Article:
Some of the gluten-free substitutes I have tasted have been, well, “yucky”, and one can go through a lot of gluten-free sampling (and money) before finding something that they consider acceptable in taste and texture.  I asked, Kathryn Szklany, a Syracuse University Dietetic Intern, who has followed a gluten-free diet since 1999 for some recommendations.  Kathryn agrees that there is a lot of trial and error involved.  She suggests taste-testing gluten-free foods at Nature-Tyme.   To save money on gluten-free foods in bulk, check out the group buying website, glutenfreesaver.com.

 

The lack of variety can get frustrating too, especially when eating out.  For example, when watching a game in the dome, you can’t enjoy pizza and beer (both contain gluten) with your buddies.  Fortunately, she says, “Eating out has become a lot easier as many restaurants have gluten free menus. Some of these in the Syracuse area include: Bone Fish Grill, Olive Garden, Yum Yums Bakery, Mark’s Pizzeria, Empire Brewery, Alto Cinco, and Papa Gallos.”

Kathryn might be biased about the taste of gluten-free foods since she has eaten them for years. However, she notes that her husband enjoys Pamela’s gluten-free brownies, pancake mix and cornbread mix also and he doesn’t follow this diet.   Here are her taste-tested, favorite brands to recommend:

 

Udi’s- bread,buns, or pizza crust

Pamela’s- Cookies, brownie mix, pancake mix
Mary’s Gone Crackers or Nut Thins- Crackers
Bob’s Red Mill All Purpose Flour
Bob’s Red Mill Oats
Annie’s Mac & Cheese, Annie’s Bunny cookies
Orgran – bread crumbs
Tinkyada- PastaJoy, any kind of pasta
Food for Life Wraps

Sunshine veggie burgers
Conte’s Gluten Free Raviolis

Jillians Gluten-free pie crust

Following the New Sodium Recommendations

February 25, 2012

Even if you don’t salt your food or binge on potato chips, chances are you are consuming a lot more sodium than recommended. The 2010 Dietary Guidelines recommended a significant reduction in sodium intake, to 1,500 milligrams per day, for everyone who is over 51 years old, is African American or has diabetes, kidney disease or high blood pressure. Everyone else is encouraged to limit sodium to 2,300 milligrams per day, or the sodium in one teaspoon of salt. Studies suggest that the average American consumes 3,400 milligrams per day or more.

Why the push to cut back on salt? Research shows that reducing sodium consumption can reduce blood pressure in many people, which can reduce your chance of cardiovascular disease, kidney disease and congestive heart failure. An added benefit is that reducing sodium often results in weight loss as well, since high sodium foods are often calorie dense.

So what types of meals meet the recommended 1,500 milligrams per day limit of sodium? Here is a sample meal plan that provides 2,067 calories (average calories needed), 100 grams protein, 1,439 milligrams sodium, and 100 percent or more of most major vitamins and minerals. Note the absence of high-sodium foods like chips, pickles and packaged foods. This sample plan also has 27 grams of dietary fiber, a boon for dieters looking to stay fuller longer.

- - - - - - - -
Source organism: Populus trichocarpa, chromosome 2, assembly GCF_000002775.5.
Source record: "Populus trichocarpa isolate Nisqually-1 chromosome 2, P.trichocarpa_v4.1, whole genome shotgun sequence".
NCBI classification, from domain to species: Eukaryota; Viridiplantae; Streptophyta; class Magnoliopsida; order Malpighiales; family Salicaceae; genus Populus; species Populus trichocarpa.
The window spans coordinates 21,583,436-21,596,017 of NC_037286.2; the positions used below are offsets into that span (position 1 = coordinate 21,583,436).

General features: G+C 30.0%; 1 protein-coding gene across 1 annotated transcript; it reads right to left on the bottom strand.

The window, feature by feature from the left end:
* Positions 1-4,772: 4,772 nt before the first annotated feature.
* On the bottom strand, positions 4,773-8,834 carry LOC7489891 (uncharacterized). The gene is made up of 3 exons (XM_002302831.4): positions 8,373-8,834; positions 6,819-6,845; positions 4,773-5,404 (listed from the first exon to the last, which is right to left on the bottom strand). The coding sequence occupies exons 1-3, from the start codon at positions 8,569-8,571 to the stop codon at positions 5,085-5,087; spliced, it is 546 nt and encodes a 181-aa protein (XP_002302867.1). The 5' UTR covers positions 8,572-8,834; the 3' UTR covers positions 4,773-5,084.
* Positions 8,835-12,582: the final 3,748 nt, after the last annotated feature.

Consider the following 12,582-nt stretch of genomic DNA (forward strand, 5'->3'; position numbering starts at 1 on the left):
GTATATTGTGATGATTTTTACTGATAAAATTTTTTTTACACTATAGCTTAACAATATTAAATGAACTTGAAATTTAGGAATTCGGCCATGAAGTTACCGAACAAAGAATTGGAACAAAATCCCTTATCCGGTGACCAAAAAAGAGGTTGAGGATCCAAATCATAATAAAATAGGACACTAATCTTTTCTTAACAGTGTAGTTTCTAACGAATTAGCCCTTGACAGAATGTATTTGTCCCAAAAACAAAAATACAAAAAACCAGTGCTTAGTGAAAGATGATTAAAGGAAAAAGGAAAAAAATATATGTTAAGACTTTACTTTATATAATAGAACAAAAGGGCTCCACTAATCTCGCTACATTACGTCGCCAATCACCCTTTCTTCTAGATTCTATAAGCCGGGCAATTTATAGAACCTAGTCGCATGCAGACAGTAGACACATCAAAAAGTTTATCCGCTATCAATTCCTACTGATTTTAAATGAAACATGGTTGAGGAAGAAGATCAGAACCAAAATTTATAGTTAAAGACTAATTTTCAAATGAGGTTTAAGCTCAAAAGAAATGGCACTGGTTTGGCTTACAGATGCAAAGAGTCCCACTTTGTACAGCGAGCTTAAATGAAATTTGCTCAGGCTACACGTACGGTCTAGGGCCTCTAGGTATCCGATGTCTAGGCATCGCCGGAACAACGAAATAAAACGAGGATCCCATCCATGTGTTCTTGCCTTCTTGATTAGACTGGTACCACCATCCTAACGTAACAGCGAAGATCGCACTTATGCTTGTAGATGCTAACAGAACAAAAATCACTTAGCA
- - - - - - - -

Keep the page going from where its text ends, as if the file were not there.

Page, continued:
Breakfast: One cup bite-size shredded wheat cereal; one cup 2 percent milk; one fresh banana, sliced.

Snack: 1/2 ounce (11) unsalted almonds; one grapefruit.

Lunch: Sandwich with two slices whole wheat bread, 2 ounces sliced, cooked fresh ham, two slices tomato, one romaine leaf, 1 tablespoon mayonnaise; 6 ounces nonfat, low-calorie yogurt.

Snack: One apple, cored, spread with 1 tablespoon peanut butter.

Dinner: 4 ounces lean beef; 1 cup brown rice; 3 cups baby spinach, steamed; 1 tablespoon olive oil, butter or margarine; 1 cup 2 percent milk.

Theoretically, one could adhere to this meal plan indefinitely, simply by substituting other fruits, vegetables, meats and grains for more variety. To keep the sodium under control, be sure to choose simple foods that are unprocessed. Also, it is important to season your food only with herbs and spices that do not have sodium added, such as garlic, rosemary, chili pepper, etc. and not condiments like soy sauce, steak sauce and garlic salt.

Spice mixtures, such as Mrs. Dash, come in lots of combinations and since they do not contain sodium, can be used freely. Check the label to be sure of the contents. Salt substitutes, which can contain potassium chloride, mimic the taste of table salt, but are not safe for everyone to use. People with kidney problems or those taking certain medications for high blood pressure should not use potassium chloride salt substitutes. Ask your doctor before using them.